PORTALS . A portal is any gateway or doorway, insofar as it elicits ritual actions or becomes a locus of concentrated architectural symbolism. It is a space framed to call attention to spatial transition; thus it has characteristics of both a path and a place. Because a portal often separates a sacred precinct from a profane one, or a regulated from an unregulated zone, it is both a termination and a beginning. As a structure that is both inside and outside the same zone, and one that attracts dangerous as well as beneficent forces, it is a site of considerable ambivalence.
The most rudimentary forms of a portal are the cave entrance, the stone heap, the upright post, and two uprights supporting a lintel. More elaborate ones add not only familiar features such as a threshold, doors, knobs, and hinges, but also figures, inscriptions, porches, domical towers, cupolas, niches for statues, and crowning arcades. In some eras portals have been so emphasized as to become freestanding monuments separated from buildings, bridges, or city walls. No longer only markers of paths, they become places in their own right. Three famous examples are the Great Gateway (1630–1653 ce) at the Taj Mahal in India, the bailou ("entrance") leading to the Temple of the Sleeping Buddha (eighteenth century) near Beijing, and the Gates of Paradise (1403–1424 ce), designed by Lorenzo Ghiberti for the Florence Baptistry (c. eleventh century ce). In cases where a road originates or terminates at a gate—for instance, the Ishtar Gate of Babylon (c. 575 bce) and its grand procession way, or the Lion's Gate (rebuilt by Sultan Süleyman in 1538–1539 ce) leading to the Via Dolorosa in Jerusalem—it seems that the portal usually sanctifies the path rather than vice versa. It is not uncommon for a pilgrim to have to pass through several preliminary gateways on a road leading to a major portal.
The widespread, cross-cultural separation, elaboration, and multiplication of portals suggests that their importance far exceeds their two most obvious functions, namely regulating traffic and providing military defense. Other functions are to commemorate noteworthy events, memorialize cultural heroes and royalty, instruct the faithful, propagandize strangers and outsiders, advertise the nature or use of a building, and dramatize the status of inhabitants.
The bronze doors (1015 ce) of the cathedral at Hildesheim in Germany, for example, teach Christian believers to consider Jesus' crucifixion and resurrection as both a parallel and a reversal of the disobedience of Adam and Eve by presenting the two stories on opposing door leaves as a visual concordantia of the Old and New Testaments. The best-known examples of Roman triumphal arches, such as the arches of Titus (82 ce), Trajan (114 ce), and Constantine (312 ce), commemorate the victories and accomplishments of generals and emperors. Portals such as the Stonehenge monuments in Wiltshire, England, and the Gates of the Sun (c. 1000–1200 ce) at Tiahuanaco, Peru, probably had astrological and initiatory uses.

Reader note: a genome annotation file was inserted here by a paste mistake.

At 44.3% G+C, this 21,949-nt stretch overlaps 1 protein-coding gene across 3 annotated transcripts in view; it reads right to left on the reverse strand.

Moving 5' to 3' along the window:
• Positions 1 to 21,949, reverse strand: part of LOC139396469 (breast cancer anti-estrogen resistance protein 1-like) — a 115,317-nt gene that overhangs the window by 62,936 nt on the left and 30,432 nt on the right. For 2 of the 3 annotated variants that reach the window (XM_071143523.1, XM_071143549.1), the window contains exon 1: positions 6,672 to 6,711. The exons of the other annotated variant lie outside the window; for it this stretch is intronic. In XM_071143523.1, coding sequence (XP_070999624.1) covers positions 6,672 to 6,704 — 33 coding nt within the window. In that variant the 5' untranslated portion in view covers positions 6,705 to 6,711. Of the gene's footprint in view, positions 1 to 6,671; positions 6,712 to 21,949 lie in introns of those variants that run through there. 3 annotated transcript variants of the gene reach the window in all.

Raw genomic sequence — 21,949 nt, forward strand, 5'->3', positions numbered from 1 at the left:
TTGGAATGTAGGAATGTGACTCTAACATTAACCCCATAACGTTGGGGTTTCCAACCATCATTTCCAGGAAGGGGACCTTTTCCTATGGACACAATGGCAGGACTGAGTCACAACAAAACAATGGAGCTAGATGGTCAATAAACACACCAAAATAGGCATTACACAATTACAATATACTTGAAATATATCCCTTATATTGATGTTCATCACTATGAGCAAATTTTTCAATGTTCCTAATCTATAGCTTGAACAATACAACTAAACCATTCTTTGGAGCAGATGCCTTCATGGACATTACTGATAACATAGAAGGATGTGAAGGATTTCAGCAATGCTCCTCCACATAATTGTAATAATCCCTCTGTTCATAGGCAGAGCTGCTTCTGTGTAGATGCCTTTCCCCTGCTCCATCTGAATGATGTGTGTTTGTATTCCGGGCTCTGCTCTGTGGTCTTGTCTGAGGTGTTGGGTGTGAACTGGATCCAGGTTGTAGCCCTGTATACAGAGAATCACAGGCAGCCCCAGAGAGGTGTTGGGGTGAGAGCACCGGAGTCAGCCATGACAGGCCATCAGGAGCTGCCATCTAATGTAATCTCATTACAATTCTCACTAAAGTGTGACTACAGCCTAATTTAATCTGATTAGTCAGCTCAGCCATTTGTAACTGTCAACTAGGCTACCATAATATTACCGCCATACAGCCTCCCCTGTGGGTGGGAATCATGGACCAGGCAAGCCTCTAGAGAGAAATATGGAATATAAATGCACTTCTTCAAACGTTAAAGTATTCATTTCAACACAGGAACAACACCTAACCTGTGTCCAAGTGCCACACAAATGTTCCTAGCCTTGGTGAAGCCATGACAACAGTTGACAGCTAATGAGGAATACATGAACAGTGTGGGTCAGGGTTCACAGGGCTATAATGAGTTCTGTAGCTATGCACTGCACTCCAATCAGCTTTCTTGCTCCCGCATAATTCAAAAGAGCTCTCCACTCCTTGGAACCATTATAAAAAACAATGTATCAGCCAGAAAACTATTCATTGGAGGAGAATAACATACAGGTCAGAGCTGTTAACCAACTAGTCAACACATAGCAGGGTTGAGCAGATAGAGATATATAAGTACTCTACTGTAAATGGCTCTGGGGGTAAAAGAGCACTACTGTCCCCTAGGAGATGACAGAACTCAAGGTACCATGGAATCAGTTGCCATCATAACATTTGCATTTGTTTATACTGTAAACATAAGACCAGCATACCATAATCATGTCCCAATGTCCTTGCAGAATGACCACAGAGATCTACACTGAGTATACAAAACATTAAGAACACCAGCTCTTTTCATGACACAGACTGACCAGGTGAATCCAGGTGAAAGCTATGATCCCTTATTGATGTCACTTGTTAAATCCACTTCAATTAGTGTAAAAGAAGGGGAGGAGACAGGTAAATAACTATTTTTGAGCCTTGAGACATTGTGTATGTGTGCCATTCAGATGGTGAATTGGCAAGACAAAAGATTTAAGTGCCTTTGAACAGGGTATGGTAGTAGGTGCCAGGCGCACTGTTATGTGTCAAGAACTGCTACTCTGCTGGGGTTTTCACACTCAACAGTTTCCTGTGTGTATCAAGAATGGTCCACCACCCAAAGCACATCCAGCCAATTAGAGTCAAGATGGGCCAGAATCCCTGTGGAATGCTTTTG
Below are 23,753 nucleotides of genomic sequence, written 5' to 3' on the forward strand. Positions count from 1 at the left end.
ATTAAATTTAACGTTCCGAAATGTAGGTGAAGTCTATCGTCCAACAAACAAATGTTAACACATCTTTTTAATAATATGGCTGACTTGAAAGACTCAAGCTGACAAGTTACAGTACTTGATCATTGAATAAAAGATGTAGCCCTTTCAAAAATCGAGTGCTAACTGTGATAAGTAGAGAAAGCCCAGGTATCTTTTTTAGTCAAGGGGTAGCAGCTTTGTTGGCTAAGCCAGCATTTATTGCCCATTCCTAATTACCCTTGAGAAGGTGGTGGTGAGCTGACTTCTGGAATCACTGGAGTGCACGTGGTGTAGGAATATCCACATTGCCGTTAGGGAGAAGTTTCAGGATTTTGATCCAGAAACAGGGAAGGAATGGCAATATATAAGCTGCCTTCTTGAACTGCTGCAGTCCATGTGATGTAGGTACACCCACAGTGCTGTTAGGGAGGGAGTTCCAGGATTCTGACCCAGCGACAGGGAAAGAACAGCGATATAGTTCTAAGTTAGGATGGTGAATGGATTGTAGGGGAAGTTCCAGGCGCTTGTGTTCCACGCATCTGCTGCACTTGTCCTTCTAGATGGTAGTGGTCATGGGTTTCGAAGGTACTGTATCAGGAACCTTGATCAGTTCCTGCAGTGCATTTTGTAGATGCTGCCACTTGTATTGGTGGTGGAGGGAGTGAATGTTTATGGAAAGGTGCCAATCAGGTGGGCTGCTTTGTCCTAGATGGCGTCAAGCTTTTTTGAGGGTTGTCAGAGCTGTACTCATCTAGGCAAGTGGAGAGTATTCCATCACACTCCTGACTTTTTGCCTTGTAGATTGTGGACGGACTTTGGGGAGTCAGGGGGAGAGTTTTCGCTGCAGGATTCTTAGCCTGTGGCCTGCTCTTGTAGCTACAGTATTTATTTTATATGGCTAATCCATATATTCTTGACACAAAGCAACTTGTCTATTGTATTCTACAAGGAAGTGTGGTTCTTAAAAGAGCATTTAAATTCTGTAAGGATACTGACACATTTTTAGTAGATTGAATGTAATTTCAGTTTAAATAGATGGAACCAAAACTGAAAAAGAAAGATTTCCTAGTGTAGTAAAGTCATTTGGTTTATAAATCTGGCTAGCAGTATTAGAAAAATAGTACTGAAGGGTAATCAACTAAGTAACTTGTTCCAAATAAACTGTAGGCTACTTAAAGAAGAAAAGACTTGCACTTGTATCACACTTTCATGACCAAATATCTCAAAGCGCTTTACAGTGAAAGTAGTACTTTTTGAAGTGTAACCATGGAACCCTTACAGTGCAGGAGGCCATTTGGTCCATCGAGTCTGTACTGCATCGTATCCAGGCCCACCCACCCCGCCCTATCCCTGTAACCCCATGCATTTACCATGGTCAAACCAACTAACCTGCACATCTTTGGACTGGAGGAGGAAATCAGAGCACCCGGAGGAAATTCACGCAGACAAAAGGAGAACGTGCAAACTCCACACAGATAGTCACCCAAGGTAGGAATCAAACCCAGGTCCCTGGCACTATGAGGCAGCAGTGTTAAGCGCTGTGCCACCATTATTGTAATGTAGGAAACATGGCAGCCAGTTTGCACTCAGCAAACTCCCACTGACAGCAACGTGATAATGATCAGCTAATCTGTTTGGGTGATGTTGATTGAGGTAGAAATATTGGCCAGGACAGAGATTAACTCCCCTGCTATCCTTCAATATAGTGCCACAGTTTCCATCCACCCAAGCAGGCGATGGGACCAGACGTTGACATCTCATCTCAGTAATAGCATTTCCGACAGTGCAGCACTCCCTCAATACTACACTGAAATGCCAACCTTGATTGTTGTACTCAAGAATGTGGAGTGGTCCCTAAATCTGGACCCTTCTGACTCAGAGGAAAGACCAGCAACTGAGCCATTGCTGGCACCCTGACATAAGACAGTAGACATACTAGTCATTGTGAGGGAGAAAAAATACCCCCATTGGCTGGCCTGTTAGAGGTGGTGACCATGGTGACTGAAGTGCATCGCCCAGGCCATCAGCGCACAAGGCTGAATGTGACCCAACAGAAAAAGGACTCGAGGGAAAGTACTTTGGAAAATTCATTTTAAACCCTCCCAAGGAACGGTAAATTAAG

In both East and West, portals have been the object of intense syncretism. Consequently, historians of art and religion are able to trace a remarkable continuity of style and consistency of symbolism connecting Indian toraṇa with Chinese bailou and Japanese torii (of which there are twenty different styles). Egyptian pylons and heb-sed tents (under which a pharaoh appeared as the god Horus or Re during a jubilee festival) are historically linked with Greek propulaia, Roman triumphal arches, the entrances of synagogues, and the cupolas of mosques and churches.
In most cases portal symbolism is distinctly celestial. Besides decorative stars, rosettes, and solar discs, birds and wings appear over portals with considerable frequency; the Japanese characters for torii mean "bird" and "to be." Among ancient Hittites and Egyptians a winged solar disc formed the lintel, which was supported by two pillars often personified as guardian spirits. The identification of a lintel with a deity or royalty, and of columns with protector spirits or intermediaries, is widespread.
In theocratic societies royal dwellings, like the divine kings who inhabited them, were sacred. Portals, because they were one of the architectural features most obvious to commoners, stood for the entire palace, which itself stood for the king, who in turn incarnated the divine. The Ottoman court in Istanbul, for example, was referred to as "the divine portal." As a result of this tendency, a single pillar or the imprint of a façade on a coin could stand (especially in sixth-century Thrace) for the entirety of royal/divine power. The ability of an image of a portal to evoke such authority was probably enhanced by the practice of administering justice at city gates. Only the throne rivals the gateway in embodying the convergence of heavenly and imperial authority. Jesus' claim to be the "door of the sheep" (Jn. 10:7) reaches back to a Mesopotamian sensibility typified by a hymn to King Ur-Nammu (2113–2096 bce) addressing him as "Thy gate, thy God." The name "Babylon" itself means "the gate of the gods." The guardian-like pillars of fire and cloud (Ex. 13:21) that led the Israelites in the desert could be interpreted in relation to the personified doorposts, Boaz and Jachin (1 Kgs. 7:21), that flanked Solomon's Temple. Pillars in both freestanding and supporting forms frequently undergo stylization as trees or mountains, thus serving as symbolic links between heaven and earth.